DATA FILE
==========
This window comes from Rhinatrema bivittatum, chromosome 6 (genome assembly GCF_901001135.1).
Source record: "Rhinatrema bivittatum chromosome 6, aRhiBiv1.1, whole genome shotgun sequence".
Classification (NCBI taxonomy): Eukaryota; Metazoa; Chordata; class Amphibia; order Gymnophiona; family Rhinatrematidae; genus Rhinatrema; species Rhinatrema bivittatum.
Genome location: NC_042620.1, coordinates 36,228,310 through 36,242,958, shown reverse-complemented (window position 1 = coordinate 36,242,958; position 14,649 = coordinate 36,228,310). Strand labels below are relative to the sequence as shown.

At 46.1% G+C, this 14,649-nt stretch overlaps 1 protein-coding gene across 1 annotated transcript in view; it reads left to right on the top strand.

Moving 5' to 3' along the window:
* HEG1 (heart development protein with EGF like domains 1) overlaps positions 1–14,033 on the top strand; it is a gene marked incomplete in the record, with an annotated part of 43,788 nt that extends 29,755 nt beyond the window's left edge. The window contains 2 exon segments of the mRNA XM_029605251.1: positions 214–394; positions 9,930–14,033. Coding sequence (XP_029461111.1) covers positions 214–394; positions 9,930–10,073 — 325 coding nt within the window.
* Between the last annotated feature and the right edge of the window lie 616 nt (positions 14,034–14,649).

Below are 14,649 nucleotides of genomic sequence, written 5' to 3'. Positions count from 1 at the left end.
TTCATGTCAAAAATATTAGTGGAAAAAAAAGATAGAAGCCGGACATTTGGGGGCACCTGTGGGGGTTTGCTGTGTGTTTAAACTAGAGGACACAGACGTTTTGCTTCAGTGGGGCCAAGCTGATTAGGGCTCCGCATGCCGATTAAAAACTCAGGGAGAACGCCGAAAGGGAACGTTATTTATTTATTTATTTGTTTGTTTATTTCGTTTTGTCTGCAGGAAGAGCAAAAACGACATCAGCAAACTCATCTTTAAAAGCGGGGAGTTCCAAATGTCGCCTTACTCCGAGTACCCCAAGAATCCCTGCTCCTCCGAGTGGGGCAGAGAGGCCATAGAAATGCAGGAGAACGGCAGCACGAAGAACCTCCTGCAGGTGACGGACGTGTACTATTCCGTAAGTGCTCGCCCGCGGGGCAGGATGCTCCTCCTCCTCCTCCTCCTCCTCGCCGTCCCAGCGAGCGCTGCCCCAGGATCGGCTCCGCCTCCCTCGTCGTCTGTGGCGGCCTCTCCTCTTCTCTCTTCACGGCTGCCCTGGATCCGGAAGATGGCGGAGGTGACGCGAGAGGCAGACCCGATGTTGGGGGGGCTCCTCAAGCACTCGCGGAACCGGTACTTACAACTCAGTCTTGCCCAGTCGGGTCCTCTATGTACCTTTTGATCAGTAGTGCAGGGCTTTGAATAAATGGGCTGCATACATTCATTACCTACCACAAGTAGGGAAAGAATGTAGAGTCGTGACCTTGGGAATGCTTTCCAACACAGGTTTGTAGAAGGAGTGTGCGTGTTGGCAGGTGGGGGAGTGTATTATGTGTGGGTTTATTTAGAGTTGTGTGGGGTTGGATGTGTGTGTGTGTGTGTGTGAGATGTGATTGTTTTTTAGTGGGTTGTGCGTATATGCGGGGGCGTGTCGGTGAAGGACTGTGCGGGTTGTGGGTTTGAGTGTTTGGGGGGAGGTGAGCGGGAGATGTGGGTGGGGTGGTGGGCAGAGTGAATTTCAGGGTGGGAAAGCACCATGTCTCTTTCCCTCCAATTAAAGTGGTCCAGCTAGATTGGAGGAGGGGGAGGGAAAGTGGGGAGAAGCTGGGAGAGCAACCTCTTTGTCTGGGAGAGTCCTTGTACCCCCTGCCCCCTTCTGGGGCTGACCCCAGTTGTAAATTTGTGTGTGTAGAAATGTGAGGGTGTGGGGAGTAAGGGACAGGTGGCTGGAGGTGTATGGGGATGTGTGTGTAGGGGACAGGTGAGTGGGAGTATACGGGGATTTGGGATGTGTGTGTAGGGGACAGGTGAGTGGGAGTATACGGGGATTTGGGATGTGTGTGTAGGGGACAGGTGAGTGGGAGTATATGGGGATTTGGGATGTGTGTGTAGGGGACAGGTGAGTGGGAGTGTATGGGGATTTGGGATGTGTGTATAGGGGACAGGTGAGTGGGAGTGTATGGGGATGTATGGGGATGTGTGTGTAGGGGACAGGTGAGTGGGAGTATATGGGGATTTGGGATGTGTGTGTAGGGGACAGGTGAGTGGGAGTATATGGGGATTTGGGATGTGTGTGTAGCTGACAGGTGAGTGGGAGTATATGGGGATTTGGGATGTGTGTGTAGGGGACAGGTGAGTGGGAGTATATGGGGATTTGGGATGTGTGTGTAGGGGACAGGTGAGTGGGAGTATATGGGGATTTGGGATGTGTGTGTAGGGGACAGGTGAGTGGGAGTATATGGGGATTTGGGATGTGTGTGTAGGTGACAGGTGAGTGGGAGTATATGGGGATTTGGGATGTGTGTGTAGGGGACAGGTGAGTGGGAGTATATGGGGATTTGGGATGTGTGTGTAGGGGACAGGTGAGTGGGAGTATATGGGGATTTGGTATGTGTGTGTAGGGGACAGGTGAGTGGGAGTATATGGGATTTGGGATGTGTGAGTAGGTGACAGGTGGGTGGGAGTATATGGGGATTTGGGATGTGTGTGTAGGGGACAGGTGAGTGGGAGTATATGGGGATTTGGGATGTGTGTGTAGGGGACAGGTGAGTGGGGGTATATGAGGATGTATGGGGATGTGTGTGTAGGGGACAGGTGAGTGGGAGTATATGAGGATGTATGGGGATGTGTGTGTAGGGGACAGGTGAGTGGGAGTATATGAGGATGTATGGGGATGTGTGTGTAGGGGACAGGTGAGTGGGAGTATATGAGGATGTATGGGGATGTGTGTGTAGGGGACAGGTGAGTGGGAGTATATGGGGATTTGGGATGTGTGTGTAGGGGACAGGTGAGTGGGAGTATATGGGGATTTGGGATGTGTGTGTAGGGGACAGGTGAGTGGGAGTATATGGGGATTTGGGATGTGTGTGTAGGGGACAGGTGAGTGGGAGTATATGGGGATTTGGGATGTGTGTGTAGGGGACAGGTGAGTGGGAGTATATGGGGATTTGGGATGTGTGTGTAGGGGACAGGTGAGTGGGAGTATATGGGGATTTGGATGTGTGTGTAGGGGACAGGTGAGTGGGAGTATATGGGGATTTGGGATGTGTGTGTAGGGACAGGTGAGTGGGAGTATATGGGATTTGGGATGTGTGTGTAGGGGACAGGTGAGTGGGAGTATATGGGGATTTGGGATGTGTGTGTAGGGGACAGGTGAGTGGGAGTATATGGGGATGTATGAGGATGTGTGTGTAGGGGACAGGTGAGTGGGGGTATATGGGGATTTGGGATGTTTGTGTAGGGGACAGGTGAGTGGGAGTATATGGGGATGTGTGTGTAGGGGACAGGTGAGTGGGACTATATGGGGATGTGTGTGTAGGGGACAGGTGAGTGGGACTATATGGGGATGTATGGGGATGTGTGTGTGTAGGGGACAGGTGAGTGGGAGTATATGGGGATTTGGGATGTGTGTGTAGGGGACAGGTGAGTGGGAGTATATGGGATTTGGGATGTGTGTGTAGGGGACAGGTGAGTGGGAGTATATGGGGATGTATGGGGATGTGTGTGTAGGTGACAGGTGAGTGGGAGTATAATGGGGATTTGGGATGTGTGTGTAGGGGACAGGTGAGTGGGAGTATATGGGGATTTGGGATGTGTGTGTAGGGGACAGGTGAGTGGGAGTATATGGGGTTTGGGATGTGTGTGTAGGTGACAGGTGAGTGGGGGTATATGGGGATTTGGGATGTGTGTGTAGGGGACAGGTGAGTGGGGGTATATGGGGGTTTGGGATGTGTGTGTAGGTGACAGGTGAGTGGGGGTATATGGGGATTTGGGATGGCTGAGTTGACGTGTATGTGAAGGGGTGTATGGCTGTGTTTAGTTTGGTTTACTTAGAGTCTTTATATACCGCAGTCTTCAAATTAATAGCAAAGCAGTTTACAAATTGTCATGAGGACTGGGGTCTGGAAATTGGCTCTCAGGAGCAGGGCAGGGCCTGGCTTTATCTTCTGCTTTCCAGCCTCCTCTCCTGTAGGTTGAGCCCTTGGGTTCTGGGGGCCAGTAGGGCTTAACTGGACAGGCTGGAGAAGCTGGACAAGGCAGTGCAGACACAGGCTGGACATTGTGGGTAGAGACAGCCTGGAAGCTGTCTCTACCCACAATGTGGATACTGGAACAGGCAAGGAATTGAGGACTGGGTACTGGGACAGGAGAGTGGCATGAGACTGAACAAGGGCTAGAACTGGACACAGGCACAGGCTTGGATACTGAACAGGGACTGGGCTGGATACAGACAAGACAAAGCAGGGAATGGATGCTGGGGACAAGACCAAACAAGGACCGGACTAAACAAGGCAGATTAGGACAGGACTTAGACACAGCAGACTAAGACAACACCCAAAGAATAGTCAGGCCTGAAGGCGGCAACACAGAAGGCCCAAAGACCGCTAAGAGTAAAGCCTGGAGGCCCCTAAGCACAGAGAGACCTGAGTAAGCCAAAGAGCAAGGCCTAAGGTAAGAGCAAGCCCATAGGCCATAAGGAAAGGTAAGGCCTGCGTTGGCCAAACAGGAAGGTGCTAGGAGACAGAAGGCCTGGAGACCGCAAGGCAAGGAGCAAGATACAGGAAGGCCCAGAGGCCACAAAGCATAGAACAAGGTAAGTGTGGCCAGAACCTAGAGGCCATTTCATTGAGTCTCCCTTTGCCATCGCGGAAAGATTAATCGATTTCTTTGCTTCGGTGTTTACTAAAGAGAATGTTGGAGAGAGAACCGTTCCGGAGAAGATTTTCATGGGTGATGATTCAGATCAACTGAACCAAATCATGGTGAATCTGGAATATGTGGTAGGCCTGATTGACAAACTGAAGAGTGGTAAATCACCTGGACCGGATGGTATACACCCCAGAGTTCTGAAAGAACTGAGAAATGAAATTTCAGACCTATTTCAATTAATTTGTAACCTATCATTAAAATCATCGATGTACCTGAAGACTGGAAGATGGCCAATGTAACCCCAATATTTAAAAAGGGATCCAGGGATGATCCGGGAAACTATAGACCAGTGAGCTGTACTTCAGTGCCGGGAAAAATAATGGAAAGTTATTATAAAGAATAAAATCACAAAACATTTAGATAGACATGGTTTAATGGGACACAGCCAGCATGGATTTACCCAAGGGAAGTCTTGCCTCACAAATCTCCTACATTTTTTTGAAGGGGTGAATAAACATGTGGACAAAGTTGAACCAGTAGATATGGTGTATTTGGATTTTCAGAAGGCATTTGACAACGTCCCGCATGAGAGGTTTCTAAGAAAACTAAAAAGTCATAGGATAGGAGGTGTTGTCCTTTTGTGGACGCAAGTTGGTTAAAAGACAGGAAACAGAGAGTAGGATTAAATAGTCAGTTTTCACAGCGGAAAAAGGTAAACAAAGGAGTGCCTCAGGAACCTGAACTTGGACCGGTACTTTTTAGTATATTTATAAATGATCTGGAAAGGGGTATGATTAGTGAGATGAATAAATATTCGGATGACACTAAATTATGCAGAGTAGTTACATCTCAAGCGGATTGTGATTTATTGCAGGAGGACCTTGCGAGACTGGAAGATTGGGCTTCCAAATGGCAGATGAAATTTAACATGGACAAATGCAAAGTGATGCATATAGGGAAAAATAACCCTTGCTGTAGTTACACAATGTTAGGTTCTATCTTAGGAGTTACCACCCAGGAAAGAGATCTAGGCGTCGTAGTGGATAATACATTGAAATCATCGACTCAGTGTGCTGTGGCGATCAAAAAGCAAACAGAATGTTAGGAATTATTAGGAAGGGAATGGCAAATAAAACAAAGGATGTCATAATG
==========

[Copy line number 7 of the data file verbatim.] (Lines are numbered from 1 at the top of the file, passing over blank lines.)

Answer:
* HEG1 (heart development protein with EGF like domains 1) overlaps positions 1–14,033 on the top strand; it is a gene marked incomplete in the record, with an annotated part of 43,788 nt that extends 29,755 nt beyond the window's left edge. The window contains 2 exon segments of the mRNA XM_029605251.1: positions 214–394; positions 9,930–14,033. Coding sequence (XP_029461111.1) covers positions 214–394; positions 9,930–10,073 — 325 coding nt within the window.